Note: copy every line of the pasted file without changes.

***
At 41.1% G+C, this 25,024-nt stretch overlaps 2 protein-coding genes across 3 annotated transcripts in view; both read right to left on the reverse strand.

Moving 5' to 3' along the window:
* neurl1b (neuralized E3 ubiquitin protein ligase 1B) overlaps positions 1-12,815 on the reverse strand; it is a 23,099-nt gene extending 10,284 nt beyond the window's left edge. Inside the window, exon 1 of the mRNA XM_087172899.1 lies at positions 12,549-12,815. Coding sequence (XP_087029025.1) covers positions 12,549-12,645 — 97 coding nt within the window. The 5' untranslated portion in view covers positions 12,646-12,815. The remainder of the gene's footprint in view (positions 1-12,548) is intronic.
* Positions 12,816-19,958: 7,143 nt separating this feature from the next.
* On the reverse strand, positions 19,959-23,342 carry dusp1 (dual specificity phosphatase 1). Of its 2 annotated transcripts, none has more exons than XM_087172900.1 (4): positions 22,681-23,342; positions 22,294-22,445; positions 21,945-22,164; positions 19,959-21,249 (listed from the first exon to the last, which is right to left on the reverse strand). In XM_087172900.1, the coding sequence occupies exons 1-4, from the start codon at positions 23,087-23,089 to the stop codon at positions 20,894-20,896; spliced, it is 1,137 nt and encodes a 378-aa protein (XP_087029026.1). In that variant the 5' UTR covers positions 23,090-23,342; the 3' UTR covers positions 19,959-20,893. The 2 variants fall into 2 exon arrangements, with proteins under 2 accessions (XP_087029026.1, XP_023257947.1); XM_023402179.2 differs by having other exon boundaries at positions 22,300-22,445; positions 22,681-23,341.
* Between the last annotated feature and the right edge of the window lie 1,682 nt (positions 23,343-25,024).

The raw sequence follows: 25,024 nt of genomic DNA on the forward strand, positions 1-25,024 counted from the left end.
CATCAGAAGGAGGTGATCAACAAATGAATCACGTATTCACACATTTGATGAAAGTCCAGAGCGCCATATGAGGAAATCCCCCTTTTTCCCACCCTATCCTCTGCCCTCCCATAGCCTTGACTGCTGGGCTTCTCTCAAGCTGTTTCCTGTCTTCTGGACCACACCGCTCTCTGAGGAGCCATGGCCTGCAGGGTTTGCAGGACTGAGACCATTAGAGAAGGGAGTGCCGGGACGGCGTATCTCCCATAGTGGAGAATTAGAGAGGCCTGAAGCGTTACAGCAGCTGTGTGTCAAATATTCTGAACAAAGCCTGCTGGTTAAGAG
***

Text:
At 41.1% G+C, this 25,024-nt stretch overlaps 2 protein-coding genes across 3 annotated transcripts in view; both read right to left on the reverse strand.

Moving 5' to 3' along the window:
* neurl1b (neuralized E3 ubiquitin protein ligase 1B) overlaps positions 1-12,815 on the reverse strand; it is a 23,099-nt gene extending 10,284 nt beyond the window's left edge. Inside the window, exon 1 of the mRNA XM_087172899.1 lies at positions 12,549-12,815. Coding sequence (XP_087029025.1) covers positions 12,549-12,645 — 97 coding nt within the window. The 5' untranslated portion in view covers positions 12,646-12,815. The remainder of the gene's footprint in view (positions 1-12,548) is intronic.
* Positions 12,816-19,958: 7,143 nt separating this feature from the next.
* On the reverse strand, positions 19,959-23,342 carry dusp1 (dual specificity phosphatase 1). Of its 2 annotated transcripts, none has more exons than XM_087172900.1 (4): positions 22,681-23,342; positions 22,294-22,445; positions 21,945-22,164; positions 19,959-21,249 (listed from the first exon to the last, which is right to left on the reverse strand). In XM_087172900.1, the coding sequence occupies exons 1-4, from the start codon at positions 23,087-23,089 to the stop codon at positions 20,894-20,896; spliced, it is 1,137 nt and encodes a 378-aa protein (XP_087029026.1). In that variant the 5' UTR covers positions 23,090-23,342; the 3' UTR covers positions 19,959-20,893. The 2 variants fall into 2 exon arrangements, with proteins under 2 accessions (XP_087029026.1, XP_023257947.1); XM_023402179.2 differs by having other exon boundaries at positions 22,300-22,445; positions 22,681-23,341.
* Between the last annotated feature and the right edge of the window lie 1,682 nt (positions 23,343-25,024).

The raw sequence follows: 25,024 nt of genomic DNA on the forward strand, positions 1-25,024 counted from the left end.
CATCAGAAGGAGGTGATCAACAAATGAATCACGTATTCACACATTTGATGAAAGTCCAGAGCGCCATATGAGGAAATCCCCCTTTTTCCCACCCTATCCTCTGCCCTCCCATAGCCTTGACTGCTGGGCTTCTCTCAAGCTGTTTCCTGTCTTCTGGACCACACCGCTCTCTGAGGAGCCATGGCCTGCAGGGTTTGCAGGACTGAGACCATTAGAGAAGGGAGTGCCGGGACGGCGTATCTCCCATAGTGGAGAATTAGAGAGGCCTGAAGCGTTACAGCAGCTGTGTGTCAAATATTCTGAACAAAGCCTGCTGGTTAAGAG